Abolitionist Disjuncture: Reducing Police Violence in Frontline Social Work

Sparrow A. Preston


In the summer of 2020, two life-altering currents swept across North America: COVID-19 and the call to“defund  the police.” During this time, I worked at an emergency overnight shelter that was created as a pandemic response. This article is an attempt to reconcile the ethical disjuncture I felt between the popular call to move police funding into social services, and the shifts I spent watching frontline workers use the police to intervene in the lives of service-users. I explore this disjuncture through a case study from July 2020. The case study is followed by a series of practical harm reduction strategies for when frontline workers interact with the police. My hope in writing this article is twofold: (a) to encourage the field of social work to demand that its professionals interrogate their relationship with and professional usage of police, and (b) to reconcile the abolitionist purity of “never call the cops“ with the reality that frontline workers will likely continue to use the police, and that that these interactions can and must change in order to reduce harm for service users.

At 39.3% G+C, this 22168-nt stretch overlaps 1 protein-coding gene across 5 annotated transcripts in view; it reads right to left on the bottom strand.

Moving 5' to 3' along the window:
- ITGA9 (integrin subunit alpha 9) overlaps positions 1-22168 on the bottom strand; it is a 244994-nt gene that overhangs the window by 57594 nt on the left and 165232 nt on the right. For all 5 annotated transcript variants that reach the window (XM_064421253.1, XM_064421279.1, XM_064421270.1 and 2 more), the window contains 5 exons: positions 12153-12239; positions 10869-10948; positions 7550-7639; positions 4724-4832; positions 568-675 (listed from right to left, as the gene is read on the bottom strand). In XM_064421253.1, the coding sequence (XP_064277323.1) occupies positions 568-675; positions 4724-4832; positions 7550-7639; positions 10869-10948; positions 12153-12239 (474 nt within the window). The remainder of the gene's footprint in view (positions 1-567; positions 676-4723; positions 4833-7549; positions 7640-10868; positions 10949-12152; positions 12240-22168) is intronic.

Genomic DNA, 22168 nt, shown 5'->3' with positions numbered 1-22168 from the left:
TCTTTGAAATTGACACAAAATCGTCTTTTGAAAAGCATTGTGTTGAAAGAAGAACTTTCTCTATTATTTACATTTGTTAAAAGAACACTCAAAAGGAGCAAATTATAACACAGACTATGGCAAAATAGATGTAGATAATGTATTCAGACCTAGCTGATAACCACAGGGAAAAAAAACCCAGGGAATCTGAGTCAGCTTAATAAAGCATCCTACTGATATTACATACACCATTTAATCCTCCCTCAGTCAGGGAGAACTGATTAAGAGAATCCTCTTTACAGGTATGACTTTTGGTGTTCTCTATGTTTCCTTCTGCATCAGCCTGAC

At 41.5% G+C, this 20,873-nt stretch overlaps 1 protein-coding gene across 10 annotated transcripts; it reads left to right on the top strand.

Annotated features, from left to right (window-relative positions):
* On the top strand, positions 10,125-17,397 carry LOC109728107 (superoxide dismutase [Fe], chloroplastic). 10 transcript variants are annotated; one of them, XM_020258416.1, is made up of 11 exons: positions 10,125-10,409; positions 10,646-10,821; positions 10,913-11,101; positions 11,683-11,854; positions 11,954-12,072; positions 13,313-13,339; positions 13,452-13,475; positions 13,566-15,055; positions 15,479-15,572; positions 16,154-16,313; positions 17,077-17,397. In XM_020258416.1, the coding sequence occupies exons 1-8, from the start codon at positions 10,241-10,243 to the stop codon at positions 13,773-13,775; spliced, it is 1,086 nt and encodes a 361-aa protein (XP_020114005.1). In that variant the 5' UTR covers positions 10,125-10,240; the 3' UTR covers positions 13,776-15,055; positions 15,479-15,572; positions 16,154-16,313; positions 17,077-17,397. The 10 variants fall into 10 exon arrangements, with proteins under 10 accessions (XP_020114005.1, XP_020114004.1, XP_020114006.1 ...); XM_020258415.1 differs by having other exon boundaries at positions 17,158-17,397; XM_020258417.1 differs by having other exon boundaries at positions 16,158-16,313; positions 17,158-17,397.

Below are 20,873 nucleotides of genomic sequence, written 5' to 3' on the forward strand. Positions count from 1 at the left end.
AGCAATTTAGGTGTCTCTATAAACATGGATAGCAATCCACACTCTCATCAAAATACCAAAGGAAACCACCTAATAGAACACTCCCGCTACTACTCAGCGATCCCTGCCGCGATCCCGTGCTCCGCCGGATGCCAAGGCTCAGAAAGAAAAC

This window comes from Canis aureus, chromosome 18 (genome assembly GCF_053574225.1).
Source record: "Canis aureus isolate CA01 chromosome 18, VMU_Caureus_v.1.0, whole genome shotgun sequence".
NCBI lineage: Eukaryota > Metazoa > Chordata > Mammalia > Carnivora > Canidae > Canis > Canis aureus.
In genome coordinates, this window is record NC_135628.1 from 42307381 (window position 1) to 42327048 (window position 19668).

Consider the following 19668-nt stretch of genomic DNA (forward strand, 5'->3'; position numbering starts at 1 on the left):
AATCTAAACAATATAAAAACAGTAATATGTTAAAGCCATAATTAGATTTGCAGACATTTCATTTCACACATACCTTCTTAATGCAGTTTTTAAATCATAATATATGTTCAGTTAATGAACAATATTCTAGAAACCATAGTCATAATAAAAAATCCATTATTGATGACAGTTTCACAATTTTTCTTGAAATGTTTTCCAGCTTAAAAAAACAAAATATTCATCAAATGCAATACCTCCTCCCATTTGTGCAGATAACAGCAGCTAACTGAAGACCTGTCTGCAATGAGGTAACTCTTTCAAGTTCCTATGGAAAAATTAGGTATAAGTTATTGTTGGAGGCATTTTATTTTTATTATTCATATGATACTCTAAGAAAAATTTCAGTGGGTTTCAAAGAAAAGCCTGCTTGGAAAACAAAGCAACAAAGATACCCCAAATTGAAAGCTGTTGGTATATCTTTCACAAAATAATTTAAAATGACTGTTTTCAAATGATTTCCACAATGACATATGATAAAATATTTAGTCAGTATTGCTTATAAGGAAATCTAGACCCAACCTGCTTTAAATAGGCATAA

critical social work; police; frontline; COVID-19; abolition

Full Text:


Creative Commons License
This work is licensed under a Creative Commons Attribution 3.0 License.